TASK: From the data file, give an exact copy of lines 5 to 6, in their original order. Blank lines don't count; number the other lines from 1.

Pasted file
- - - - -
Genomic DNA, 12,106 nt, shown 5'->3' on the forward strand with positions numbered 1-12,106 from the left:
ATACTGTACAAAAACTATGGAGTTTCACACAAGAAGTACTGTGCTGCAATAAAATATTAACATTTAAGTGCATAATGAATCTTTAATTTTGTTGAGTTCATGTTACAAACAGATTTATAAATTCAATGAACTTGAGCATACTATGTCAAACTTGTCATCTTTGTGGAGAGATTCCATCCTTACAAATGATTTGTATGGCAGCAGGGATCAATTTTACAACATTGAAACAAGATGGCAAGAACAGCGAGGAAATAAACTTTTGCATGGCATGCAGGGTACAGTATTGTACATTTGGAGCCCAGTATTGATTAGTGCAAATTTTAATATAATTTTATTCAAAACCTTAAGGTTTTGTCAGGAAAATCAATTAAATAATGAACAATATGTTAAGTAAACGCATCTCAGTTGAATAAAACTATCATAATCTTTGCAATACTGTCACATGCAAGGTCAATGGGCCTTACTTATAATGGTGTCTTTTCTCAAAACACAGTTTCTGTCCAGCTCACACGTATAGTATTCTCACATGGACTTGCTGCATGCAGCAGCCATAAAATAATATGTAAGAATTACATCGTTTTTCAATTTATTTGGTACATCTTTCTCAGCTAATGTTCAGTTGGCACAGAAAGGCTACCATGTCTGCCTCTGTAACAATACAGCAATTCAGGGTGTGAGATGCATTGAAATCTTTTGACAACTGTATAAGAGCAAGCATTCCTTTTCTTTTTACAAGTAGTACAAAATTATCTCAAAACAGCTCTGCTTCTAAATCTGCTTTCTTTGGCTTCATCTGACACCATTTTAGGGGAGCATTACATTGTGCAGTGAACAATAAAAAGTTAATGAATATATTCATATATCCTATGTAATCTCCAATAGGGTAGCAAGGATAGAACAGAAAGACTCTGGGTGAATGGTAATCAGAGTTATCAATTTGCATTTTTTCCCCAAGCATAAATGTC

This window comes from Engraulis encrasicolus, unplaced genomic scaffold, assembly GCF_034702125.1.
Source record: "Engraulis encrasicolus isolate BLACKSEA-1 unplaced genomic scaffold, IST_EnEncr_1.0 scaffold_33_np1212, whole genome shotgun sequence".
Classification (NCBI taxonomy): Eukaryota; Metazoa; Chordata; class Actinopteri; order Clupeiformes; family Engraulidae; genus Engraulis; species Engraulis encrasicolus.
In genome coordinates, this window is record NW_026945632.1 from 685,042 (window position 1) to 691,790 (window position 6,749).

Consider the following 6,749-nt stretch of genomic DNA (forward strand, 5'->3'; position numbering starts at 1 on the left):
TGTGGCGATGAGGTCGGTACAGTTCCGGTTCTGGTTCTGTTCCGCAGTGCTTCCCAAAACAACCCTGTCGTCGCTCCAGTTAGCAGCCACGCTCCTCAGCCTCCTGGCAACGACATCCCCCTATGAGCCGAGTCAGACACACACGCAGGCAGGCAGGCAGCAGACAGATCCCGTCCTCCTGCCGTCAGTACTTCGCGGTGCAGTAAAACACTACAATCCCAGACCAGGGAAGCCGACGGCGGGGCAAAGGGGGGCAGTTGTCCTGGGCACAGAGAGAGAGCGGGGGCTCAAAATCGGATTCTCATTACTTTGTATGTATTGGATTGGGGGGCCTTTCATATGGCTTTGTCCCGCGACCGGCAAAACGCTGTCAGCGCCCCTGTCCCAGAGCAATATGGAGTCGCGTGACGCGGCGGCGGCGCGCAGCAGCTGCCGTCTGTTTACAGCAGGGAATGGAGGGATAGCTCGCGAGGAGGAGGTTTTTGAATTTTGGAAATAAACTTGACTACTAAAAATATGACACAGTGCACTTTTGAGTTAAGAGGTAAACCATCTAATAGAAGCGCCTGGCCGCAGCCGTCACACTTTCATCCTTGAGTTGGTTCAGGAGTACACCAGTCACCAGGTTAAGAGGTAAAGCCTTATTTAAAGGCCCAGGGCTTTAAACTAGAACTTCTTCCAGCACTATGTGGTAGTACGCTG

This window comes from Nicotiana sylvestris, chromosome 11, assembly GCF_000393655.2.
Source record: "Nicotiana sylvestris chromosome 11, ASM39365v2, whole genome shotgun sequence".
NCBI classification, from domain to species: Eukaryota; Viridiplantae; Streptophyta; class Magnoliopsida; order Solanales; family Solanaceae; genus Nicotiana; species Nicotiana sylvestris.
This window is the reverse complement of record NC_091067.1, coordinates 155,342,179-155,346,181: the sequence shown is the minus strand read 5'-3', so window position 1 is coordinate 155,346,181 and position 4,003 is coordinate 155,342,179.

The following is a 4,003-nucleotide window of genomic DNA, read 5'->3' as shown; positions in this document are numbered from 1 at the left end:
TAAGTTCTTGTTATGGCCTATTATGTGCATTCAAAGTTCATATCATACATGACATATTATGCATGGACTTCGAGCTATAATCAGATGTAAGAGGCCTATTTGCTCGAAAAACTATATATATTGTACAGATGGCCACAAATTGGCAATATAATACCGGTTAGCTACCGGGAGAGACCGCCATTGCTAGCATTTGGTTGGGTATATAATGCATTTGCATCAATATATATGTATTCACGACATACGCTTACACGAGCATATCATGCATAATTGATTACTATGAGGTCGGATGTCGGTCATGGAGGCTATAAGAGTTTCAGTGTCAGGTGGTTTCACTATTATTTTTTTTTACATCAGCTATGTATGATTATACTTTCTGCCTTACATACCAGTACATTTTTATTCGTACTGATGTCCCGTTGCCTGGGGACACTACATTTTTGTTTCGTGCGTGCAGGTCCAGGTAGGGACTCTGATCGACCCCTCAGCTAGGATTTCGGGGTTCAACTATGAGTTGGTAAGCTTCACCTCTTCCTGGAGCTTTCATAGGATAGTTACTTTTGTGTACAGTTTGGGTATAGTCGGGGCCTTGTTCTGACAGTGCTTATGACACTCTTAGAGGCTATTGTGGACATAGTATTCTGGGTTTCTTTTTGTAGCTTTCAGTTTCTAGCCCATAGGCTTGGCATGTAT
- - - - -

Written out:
Classification (NCBI taxonomy): Eukaryota; Metazoa; Chordata; class Actinopteri; order Clupeiformes; family Engraulidae; genus Engraulis; species Engraulis encrasicolus.
In genome coordinates, this window is record NW_026945632.1 from 685,042 (window position 1) to 691,790 (window position 6,749).